One of the most common places people feel the first law is in a fast moving vehicle such as a car or a bus that comes to a stop .
The crash dummy is not wearing a seat belt and is moving along with the car. Both the car and the dummy are moving at, say, 60 mph.
When the car hits the cement road divider it is stopped (an outside force stops it from moving). The crash dummy, however is not so lucky. Since he is not wearing a seat belt, and is not connected to the car, he will continue to move at 60 mph. This means he will go flying out through the front windshield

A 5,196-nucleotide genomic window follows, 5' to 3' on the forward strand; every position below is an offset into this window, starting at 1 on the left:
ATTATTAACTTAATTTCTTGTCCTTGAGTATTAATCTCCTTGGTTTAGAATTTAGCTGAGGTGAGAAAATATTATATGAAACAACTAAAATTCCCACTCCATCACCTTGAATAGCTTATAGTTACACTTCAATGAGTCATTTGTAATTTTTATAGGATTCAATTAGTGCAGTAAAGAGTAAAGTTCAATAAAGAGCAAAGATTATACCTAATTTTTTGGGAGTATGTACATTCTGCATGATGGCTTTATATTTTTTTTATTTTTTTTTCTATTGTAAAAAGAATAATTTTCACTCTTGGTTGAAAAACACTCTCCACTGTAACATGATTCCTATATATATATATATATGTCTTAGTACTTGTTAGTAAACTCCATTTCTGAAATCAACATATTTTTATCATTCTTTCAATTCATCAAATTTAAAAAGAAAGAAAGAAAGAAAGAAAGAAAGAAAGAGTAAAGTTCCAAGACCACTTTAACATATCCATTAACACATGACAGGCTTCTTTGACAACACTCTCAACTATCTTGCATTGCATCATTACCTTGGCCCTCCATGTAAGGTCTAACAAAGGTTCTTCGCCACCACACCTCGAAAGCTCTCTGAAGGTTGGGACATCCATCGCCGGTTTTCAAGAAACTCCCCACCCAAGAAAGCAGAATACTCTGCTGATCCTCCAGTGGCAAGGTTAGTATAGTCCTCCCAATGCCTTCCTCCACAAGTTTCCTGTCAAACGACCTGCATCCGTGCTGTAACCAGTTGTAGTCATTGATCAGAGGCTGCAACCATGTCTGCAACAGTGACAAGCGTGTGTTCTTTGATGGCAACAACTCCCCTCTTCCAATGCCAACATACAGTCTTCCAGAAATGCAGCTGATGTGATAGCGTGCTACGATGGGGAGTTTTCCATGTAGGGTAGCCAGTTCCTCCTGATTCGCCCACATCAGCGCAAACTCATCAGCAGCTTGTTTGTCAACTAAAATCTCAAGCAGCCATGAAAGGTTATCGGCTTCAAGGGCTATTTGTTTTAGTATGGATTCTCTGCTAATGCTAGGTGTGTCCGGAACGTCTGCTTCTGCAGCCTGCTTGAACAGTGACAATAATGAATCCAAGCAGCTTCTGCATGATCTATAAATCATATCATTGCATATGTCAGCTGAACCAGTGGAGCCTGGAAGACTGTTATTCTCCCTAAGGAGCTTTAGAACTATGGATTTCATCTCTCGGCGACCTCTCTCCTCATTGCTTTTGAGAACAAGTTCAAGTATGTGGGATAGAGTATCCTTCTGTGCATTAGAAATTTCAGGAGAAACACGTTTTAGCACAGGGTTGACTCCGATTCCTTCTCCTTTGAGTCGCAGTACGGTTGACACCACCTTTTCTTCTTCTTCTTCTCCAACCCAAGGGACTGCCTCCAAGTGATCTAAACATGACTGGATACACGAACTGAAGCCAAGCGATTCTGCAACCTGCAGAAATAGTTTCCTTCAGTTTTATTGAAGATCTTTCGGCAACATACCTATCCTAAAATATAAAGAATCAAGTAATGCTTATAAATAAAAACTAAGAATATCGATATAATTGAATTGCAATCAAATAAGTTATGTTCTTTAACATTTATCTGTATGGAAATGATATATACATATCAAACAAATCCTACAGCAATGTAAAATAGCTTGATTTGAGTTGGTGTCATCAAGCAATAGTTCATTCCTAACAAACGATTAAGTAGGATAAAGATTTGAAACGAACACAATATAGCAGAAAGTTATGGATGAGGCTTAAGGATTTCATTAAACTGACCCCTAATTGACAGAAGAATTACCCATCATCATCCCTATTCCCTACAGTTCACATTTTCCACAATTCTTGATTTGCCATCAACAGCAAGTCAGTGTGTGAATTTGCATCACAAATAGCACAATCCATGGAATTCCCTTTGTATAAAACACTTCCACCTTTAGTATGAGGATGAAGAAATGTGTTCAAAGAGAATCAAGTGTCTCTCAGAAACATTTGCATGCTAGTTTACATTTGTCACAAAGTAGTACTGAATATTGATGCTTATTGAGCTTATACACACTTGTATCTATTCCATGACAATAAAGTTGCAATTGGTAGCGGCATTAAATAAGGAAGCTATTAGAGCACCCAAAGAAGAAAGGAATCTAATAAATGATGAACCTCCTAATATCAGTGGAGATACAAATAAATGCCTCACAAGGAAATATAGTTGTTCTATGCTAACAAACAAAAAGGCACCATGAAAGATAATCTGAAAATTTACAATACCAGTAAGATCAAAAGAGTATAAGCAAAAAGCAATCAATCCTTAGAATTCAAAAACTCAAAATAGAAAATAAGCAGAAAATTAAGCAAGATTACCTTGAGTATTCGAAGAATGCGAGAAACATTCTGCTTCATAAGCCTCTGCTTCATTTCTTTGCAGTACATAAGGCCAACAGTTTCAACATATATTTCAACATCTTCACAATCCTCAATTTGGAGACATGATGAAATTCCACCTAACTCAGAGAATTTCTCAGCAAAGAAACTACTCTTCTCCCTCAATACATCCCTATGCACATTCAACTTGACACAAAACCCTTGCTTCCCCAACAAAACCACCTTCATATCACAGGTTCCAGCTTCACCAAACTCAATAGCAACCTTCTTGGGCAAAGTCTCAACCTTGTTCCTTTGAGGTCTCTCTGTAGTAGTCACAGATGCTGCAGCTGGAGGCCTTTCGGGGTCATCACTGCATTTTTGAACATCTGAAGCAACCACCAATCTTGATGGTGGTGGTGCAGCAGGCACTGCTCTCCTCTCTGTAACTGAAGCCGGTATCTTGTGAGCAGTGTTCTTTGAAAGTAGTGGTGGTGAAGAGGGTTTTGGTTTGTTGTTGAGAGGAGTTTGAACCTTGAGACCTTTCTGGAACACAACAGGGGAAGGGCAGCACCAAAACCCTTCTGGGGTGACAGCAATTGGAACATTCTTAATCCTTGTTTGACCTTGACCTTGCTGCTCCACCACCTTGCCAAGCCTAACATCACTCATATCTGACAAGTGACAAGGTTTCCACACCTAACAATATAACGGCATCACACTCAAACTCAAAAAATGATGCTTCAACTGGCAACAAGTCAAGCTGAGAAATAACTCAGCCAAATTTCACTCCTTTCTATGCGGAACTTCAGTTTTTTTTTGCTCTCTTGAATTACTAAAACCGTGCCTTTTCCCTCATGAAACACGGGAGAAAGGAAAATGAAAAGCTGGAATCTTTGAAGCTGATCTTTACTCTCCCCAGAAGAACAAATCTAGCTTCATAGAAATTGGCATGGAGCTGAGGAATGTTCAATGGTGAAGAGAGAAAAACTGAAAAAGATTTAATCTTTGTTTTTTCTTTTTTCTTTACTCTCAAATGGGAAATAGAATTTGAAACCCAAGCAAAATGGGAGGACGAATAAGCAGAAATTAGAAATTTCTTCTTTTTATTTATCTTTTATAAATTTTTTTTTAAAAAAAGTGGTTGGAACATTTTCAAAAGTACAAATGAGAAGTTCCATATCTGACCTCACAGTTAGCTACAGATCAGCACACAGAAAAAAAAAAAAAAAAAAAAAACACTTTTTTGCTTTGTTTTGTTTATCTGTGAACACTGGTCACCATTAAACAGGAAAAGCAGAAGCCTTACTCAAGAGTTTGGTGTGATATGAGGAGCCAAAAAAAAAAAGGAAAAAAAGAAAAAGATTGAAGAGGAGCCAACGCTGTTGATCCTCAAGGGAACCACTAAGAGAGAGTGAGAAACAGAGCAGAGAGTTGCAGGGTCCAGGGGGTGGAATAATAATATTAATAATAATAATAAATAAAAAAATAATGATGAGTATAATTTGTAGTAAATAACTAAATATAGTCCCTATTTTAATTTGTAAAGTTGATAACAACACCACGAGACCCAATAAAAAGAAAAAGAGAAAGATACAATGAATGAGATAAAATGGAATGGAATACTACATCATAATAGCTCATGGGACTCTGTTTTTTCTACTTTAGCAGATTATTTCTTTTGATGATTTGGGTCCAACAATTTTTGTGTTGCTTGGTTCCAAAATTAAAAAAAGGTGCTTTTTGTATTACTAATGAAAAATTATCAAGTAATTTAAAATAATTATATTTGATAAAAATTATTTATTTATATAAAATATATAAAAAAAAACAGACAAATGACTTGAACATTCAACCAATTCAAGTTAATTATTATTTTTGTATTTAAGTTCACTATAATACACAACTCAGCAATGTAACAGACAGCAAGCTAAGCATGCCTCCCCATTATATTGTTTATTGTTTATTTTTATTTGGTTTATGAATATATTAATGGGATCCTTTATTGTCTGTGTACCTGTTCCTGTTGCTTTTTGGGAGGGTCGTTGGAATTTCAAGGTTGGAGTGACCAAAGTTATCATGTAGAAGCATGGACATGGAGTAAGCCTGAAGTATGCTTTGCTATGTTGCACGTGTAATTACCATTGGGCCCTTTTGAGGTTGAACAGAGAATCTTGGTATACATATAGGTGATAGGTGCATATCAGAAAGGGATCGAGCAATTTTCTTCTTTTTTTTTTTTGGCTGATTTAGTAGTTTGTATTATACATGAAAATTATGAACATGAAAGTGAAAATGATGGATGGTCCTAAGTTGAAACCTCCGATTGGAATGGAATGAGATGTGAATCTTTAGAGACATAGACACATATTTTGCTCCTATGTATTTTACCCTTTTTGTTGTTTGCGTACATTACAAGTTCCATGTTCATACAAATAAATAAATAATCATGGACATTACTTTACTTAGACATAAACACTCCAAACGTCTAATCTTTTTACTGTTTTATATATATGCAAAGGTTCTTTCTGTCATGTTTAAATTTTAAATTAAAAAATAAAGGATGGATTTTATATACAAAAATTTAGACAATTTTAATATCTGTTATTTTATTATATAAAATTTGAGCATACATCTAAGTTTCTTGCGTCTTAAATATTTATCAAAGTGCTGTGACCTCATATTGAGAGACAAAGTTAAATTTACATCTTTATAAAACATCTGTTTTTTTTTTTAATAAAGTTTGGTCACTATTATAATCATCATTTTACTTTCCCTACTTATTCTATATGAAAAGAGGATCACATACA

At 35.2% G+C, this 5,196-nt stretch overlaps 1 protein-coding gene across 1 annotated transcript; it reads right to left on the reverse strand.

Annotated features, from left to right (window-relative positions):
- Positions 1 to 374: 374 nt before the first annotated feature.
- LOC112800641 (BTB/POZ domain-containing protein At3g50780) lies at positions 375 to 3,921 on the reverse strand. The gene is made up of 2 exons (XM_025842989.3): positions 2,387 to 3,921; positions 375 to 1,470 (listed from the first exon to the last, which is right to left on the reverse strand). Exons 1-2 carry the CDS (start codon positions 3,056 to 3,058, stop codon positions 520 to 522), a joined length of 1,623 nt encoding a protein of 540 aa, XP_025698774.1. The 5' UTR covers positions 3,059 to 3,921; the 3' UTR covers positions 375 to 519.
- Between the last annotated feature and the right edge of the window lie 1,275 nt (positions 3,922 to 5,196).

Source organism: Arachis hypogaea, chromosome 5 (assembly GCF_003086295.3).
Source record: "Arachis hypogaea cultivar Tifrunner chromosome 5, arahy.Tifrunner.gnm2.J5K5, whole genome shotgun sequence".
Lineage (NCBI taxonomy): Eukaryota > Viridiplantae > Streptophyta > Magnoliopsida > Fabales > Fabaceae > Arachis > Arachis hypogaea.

The dummy will fly through the air until he hits the ground. This is because the earth's gravity stopped him from moving any further. If this collision had happened in zero-g, in a vacuum, the dummy would theoretically keep on hurtling away from the car at 60 mph.
According to Newton's first law, an object in motion continues in motion with the same speed and in the same direction unless acted upon by an unbalanced force.
And really, it’s the force of friction that brings the rider to a halt .